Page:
Professional credits[edit]

In 1999, Caesar received a Primetime Emmy Nomination for Outstanding Special Visual Effects for his work on Total Recall 2070,[1][4] a Gemini Nomination for Special Effects [1] and a Monitor Award for Special Effects in a series. [2]

Cultural impact[edit]

Caesar's work has become popular amongst celebrities and fashion icons, such as Madonna, who collects his works and has claimed Ray Caesar is one of her favourite artists [3][5] [4][5]

Riccardo Tisci of Givenchy[6] curated issue #8 of A Magazine, in which he featured artwork by Ray Caesar as a source of creative inspiration [6]

Ray Caesar is frequently featured in Contemporary Art magazine Hi Fructose [7]


Ray Caesar is inspired by French Genre artists such as Fragonard, Chardin, Francois Boucher, Jean-Baptiste Perronneau, as well as American realists such as George Tooker, Paul Cadmus and Edward Hopper and surrealists like Salvador Dalí and Joseph Cornell. He also mentioned he's inspired by Mary Cassat and Frida Kahlo.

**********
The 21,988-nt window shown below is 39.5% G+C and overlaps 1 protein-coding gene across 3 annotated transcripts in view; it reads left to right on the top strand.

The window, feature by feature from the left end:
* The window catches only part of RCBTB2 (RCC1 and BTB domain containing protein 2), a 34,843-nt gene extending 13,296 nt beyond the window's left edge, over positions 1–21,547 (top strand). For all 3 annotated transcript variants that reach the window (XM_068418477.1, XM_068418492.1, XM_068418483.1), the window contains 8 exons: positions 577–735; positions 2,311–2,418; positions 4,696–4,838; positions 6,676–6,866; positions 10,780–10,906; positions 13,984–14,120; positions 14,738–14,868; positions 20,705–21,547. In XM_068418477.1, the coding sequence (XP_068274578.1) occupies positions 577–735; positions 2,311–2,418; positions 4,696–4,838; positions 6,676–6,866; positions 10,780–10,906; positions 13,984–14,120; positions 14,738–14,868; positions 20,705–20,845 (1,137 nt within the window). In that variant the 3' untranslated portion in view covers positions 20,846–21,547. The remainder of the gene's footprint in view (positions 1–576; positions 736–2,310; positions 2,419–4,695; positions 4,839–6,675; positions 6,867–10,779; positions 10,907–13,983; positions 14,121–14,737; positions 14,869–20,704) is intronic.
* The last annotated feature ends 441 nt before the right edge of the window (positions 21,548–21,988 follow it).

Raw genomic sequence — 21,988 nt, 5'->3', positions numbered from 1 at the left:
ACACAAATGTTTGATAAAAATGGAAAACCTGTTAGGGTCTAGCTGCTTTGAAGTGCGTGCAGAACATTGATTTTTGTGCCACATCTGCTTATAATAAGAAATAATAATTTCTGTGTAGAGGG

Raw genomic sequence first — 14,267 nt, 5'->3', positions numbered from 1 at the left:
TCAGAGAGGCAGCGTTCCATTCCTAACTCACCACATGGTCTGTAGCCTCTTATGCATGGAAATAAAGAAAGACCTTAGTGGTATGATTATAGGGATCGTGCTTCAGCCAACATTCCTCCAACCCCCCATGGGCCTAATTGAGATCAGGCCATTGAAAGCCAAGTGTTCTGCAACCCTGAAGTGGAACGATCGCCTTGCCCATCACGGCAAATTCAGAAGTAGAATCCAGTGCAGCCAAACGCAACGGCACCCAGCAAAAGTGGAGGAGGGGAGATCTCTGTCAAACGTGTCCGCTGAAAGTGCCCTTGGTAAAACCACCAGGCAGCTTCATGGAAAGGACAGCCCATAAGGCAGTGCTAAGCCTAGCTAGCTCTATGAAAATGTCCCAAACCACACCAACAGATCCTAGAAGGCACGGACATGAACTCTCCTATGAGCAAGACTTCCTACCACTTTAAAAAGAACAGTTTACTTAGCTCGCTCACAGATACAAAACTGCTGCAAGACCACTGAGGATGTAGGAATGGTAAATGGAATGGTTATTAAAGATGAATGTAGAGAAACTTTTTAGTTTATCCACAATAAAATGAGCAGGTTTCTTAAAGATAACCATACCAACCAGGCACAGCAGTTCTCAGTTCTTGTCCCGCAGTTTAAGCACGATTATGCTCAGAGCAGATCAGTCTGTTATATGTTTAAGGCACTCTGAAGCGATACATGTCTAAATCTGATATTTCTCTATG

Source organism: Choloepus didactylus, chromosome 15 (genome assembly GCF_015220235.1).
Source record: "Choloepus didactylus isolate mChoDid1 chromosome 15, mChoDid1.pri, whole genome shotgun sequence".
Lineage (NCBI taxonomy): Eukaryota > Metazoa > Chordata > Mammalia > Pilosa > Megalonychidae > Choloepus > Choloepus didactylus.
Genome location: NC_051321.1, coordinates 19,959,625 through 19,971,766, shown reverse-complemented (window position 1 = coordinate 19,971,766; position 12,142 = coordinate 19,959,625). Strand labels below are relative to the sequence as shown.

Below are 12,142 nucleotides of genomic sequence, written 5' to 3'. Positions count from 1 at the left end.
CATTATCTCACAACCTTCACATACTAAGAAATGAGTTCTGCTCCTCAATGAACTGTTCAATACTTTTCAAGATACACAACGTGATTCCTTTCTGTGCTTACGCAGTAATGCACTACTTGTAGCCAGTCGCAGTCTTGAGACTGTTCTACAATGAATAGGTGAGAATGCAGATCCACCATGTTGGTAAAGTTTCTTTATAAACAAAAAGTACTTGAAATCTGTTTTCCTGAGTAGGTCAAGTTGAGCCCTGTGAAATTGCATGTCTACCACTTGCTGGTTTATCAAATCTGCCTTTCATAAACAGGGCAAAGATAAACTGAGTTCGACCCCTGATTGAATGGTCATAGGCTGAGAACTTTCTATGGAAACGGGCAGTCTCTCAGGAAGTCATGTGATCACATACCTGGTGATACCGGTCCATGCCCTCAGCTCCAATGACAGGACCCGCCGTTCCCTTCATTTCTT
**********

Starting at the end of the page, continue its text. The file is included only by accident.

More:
Ray Caesar is also inspired by cinema directors such as Alfred Hitchcock, Yasujiro Ozu, The Coen Brothers and Tim Burton.


Ray Caesar is represented by Gallery House in Toronto, Canada. His works have been shown in several international exhibitions.[7]

His most significant solo shows are listed below:

  • 2015 - "Pretty Little Predators", Gallery House, Toronto, Canada [8]
  • 2014 - "The Trouble With Angels", Palazzo Saluzzo Paesana, Turin, Italy [9]
  • 2014 - "The Trouble With Angels", Dorothy Circus Gallery [8], Rome, Italy [10]
  • 2013 - "Ray Caesar", Corey Helford Gallery Retrospective Show, Culver City, LA, USA
  • 2012 - "Ray Caesar", Kochxbos Gallery, Amsterdam The Netherlands
  • 2011 - "A Gentle Kind Of Cruelty", Jonathan LeVine Gallery, New York, USA [11]
  • 2011 - "Solo show", Corey Helford Gallery, LA California, USA
  • 2010 - "I Sogni Di Cristallo", Mondo Bizzaro Gallery, Rome, Italy [12]
  • 2007 - "Ipso Facto", Richard Goodall Gallery, Manchester, England [13]
  • 2006 - "Sweet Victory", Jonathan LeVine Gallery, New York, USA [14]
  • 2005 - "Secret Doors and Hidden Rooms", Jonathan LeVine Gallery, New York, USA [15]